The promotion was effective: this issue of Newsweek became the fastest selling one in the magazine's history. The debate over these particular incidents colored much of the subsequent reaction to the book; the book contains two parts, with twenty chapters. The first carries on from where All the President's Men leaves off, in particular from April 30, 1973, when John Dean, the White House counsel, was fired, brings the narrative through developments of in 1973 and up to late July 1974. Part II consists of a day-by-day account of the title-referenced final days, beginning with "Wednesday, July 24" and continuing through "Friday, August 9". There is a Cast of Characters at the beginning, starting at Robert Abplanalp and finishing with Ronald L. Ziegler, a Chronology at the end, running from November 5, 1968 through August 9, 1974. Both are intended to help the reader keep the complex chain of people in mind; as published by Simon & Schuster, the book contained some photographic illustrations and cost $10.95.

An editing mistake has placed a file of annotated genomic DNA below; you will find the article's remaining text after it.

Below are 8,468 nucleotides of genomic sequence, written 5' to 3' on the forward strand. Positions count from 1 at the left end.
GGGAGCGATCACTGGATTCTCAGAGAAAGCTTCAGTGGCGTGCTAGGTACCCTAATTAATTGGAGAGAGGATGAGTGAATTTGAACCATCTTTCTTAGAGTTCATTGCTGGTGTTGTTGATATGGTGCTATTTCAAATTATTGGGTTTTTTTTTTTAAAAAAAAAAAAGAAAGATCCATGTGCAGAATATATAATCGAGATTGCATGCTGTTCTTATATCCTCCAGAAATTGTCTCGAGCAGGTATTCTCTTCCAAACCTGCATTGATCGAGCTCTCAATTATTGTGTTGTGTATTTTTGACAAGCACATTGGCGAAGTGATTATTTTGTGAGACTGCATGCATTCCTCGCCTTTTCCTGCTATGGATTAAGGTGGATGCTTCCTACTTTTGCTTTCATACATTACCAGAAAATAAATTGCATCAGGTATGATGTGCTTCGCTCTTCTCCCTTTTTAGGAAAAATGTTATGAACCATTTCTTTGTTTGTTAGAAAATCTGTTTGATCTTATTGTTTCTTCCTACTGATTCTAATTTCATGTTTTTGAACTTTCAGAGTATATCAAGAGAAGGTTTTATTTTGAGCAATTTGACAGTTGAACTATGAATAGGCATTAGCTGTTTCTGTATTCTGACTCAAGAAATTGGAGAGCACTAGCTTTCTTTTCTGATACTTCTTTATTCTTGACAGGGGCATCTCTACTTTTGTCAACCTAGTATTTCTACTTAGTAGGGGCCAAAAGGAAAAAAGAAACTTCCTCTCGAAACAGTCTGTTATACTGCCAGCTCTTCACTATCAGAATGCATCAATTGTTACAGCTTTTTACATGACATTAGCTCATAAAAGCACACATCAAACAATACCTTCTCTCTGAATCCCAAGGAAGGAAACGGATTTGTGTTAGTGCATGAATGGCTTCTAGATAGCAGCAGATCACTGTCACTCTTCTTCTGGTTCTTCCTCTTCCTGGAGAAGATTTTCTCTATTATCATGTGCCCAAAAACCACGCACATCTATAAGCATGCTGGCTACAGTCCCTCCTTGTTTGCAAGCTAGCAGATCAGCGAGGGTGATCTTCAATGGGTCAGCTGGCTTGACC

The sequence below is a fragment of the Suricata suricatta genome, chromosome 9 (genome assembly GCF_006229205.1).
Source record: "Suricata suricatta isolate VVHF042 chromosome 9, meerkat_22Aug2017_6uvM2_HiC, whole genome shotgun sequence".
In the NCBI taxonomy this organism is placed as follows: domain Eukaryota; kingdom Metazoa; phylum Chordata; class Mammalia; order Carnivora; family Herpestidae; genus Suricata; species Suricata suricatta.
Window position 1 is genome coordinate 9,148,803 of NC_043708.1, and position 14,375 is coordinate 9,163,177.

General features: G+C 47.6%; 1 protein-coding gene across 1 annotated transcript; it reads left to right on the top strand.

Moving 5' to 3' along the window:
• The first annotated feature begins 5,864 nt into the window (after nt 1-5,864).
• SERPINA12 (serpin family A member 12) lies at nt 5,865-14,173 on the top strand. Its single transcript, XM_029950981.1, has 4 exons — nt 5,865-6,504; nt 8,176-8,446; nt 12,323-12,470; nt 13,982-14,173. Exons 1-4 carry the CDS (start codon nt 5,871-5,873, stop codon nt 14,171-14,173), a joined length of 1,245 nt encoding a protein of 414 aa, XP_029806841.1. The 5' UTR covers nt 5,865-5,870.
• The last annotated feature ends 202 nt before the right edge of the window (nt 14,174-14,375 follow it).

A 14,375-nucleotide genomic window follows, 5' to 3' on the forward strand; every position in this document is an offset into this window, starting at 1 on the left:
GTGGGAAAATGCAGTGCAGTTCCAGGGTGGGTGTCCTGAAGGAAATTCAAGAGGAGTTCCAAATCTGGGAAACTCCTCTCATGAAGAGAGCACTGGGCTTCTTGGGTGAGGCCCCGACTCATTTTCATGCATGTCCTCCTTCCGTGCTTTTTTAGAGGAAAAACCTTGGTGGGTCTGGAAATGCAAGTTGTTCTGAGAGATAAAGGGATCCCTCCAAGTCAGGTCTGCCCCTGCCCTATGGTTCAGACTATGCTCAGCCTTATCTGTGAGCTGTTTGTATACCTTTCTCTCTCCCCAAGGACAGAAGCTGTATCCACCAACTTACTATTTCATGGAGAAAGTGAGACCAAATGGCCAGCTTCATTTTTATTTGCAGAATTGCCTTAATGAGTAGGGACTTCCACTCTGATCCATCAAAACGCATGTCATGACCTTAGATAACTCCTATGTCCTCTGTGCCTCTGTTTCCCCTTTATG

After it became the fastest selling book in the publisher's history, the price was raised to $11.95 to defray paper costs and, in the publisher's words, as part of "maintaining priority press time so that can get on press before other books." Reviews of the book focused both on the disclosures within it and the methods by which it was written. Regarding the first, the Los Angeles Times said the book was "Fascinating, mordant, frightening...." Newsweek, which ran the excerpts, described it as "An extraordinary work of reportage on the epic political story of our time."The book as a whole gave a more balanced, at times sympathetic, portrait of Nixon. The New York Times daily review by Christopher Lehmann-Haupt said that the book was "Unprecedented... emerges from the book as a tragic figure weathering a catastrophic ordeal, weathering it with considerable courage and dignity." This fuller depiction did much to ameliorate the initial denunciations of the book. Making reference to the debate swirling around the book, the Times wrote: But can we believe The Final Days?
Are Messrs. Woodward and Bernstein credible? All that can be reported here is that the experience of reading the book is credible — that is, the book is artistically believable. After all, as extraordinarily fresh as the whole thing seems